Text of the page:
(u) transporting the subassembly to a site where drug from the vial is to be accessed; (v) manipulating the exterior of the bag to remove a cover from the septum of the vial; (w) further manipulate the exterior of the bag to release and appropriately saturate a swab of the swab cartridge with cleaning solution;

(x) swabbing the vial septum; and

(y) spiking the vial to provide access to vial contents through the fluid valving device.

Selection of the type of fluid valve device provided with each convenience kit is dependent upon targeted kit application. Though other fluid valving devices may be used within the scope of the invention, a selected device may be a needleless connector or a male adapter plug. If a needleless connector is used, medical or pharmaceutical use of the device is substantially the same as that of a conventional vial adapter/needleless connector currently commercially available. A male adapter plug is applicable to Operating Room (OR) use. Modes of Using the Invention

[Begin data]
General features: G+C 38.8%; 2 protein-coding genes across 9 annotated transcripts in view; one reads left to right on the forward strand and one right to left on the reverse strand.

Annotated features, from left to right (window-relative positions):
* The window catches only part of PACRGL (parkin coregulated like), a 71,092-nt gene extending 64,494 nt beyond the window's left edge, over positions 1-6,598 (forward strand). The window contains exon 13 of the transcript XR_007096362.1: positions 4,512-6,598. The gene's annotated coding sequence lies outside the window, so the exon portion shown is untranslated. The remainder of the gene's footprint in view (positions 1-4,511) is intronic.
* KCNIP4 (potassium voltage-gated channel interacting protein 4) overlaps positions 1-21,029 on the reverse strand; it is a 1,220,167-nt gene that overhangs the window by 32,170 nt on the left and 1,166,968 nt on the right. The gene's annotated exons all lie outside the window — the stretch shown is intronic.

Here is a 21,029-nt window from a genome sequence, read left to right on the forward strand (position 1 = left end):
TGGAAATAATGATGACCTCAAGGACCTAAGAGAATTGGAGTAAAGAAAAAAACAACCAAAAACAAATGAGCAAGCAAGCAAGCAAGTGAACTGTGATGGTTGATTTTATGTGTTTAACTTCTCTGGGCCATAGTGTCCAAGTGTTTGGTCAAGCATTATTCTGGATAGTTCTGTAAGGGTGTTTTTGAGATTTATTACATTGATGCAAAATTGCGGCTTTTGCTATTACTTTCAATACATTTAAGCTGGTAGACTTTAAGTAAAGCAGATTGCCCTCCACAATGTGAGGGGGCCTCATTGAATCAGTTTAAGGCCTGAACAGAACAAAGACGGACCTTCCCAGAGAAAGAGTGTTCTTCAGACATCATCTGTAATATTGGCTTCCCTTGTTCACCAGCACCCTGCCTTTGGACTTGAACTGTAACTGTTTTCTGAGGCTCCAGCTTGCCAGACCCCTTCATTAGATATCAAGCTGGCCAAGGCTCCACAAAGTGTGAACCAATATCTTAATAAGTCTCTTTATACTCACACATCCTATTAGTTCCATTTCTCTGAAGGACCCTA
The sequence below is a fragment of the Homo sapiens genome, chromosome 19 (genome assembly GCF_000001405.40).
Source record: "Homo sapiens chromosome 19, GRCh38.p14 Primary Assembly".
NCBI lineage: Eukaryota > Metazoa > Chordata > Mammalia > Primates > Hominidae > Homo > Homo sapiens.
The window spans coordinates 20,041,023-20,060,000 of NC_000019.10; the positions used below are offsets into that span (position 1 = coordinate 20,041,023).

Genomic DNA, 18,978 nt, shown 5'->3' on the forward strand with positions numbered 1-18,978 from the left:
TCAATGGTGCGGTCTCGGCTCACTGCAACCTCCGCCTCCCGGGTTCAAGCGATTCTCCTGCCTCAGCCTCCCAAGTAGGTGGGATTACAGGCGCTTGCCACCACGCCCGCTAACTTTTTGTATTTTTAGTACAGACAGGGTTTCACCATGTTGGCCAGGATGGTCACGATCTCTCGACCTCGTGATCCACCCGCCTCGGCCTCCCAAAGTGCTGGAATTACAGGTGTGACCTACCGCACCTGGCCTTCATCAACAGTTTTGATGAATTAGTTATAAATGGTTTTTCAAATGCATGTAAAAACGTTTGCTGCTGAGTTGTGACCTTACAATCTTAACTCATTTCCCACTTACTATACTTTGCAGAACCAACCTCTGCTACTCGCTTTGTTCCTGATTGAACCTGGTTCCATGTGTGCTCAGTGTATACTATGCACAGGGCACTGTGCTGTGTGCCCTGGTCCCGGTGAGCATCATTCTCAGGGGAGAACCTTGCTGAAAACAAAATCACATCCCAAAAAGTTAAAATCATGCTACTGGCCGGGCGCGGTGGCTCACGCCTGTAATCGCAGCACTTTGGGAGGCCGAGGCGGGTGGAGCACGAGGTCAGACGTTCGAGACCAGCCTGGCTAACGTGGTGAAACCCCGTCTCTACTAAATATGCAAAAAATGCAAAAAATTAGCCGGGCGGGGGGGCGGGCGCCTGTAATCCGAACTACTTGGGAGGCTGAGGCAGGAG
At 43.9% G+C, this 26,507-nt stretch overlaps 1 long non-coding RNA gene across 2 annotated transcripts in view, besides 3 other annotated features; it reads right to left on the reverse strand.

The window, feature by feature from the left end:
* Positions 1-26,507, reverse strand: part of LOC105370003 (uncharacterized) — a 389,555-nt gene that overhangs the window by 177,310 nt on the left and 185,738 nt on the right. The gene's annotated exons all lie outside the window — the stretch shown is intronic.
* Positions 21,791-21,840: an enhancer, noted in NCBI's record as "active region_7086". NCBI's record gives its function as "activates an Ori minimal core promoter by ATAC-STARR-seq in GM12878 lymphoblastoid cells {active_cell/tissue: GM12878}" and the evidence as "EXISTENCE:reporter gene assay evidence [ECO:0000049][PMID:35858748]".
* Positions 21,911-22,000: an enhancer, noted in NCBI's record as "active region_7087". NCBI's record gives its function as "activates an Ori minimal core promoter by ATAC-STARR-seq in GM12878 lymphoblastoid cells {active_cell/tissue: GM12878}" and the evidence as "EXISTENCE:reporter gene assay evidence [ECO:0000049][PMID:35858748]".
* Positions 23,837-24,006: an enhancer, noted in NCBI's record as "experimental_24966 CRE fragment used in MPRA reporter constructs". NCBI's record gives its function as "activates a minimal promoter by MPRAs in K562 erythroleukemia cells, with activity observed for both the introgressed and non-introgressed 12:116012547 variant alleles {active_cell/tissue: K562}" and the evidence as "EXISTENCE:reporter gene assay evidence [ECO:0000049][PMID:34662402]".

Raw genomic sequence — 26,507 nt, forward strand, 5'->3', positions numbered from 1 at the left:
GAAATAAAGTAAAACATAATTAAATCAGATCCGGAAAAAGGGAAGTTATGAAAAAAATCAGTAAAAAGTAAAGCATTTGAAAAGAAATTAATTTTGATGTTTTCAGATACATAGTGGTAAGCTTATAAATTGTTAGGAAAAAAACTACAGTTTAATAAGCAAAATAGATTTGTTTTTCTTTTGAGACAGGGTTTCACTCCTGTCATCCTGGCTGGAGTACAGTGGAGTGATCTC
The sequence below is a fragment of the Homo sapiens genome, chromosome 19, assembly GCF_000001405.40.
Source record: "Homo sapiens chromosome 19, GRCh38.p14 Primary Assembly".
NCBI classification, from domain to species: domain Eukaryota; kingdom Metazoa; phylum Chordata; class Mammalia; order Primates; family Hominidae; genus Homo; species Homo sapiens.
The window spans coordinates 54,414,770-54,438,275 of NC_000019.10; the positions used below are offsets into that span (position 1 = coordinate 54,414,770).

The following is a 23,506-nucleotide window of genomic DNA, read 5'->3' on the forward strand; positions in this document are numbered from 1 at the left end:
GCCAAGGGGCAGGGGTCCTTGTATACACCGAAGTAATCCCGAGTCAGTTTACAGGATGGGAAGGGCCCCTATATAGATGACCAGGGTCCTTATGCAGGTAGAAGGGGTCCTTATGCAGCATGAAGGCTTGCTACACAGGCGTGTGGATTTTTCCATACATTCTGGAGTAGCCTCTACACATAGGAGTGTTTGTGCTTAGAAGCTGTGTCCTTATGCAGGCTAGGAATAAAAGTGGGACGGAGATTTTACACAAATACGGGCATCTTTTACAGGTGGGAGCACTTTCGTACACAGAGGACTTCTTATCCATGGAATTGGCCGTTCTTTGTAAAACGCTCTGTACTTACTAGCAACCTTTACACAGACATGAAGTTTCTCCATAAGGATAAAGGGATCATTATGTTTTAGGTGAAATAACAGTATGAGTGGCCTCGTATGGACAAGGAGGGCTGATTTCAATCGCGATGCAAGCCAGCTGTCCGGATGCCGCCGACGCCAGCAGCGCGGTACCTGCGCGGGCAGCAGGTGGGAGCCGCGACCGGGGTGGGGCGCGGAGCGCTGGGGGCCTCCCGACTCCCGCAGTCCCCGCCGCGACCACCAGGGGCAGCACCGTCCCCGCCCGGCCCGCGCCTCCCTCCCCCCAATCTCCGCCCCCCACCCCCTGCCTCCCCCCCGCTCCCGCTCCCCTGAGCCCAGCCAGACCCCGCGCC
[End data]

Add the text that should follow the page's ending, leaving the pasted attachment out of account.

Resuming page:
Convenience kits are specifically designed for use in well defined areas of medical application. Convenient kits made according to the current invention have dramatically different modes and methods of use than those associated with '521. Stated otherwise, a kit made according to disclosure of '521 cannot be effectively used with safety in applications hereafter cited for the present invention.

It is important to note that the shroud, of either '521 and the present invention, provides protection from hazardous material which may be on the outside of the vial, for gas or aerosols emitted upon vial spiking or for leakage and spills due to vial septum or other container failure. However, in an OR application, for example, it is equally as critical that the exterior of the shroud be able to be disposed on a sterile field.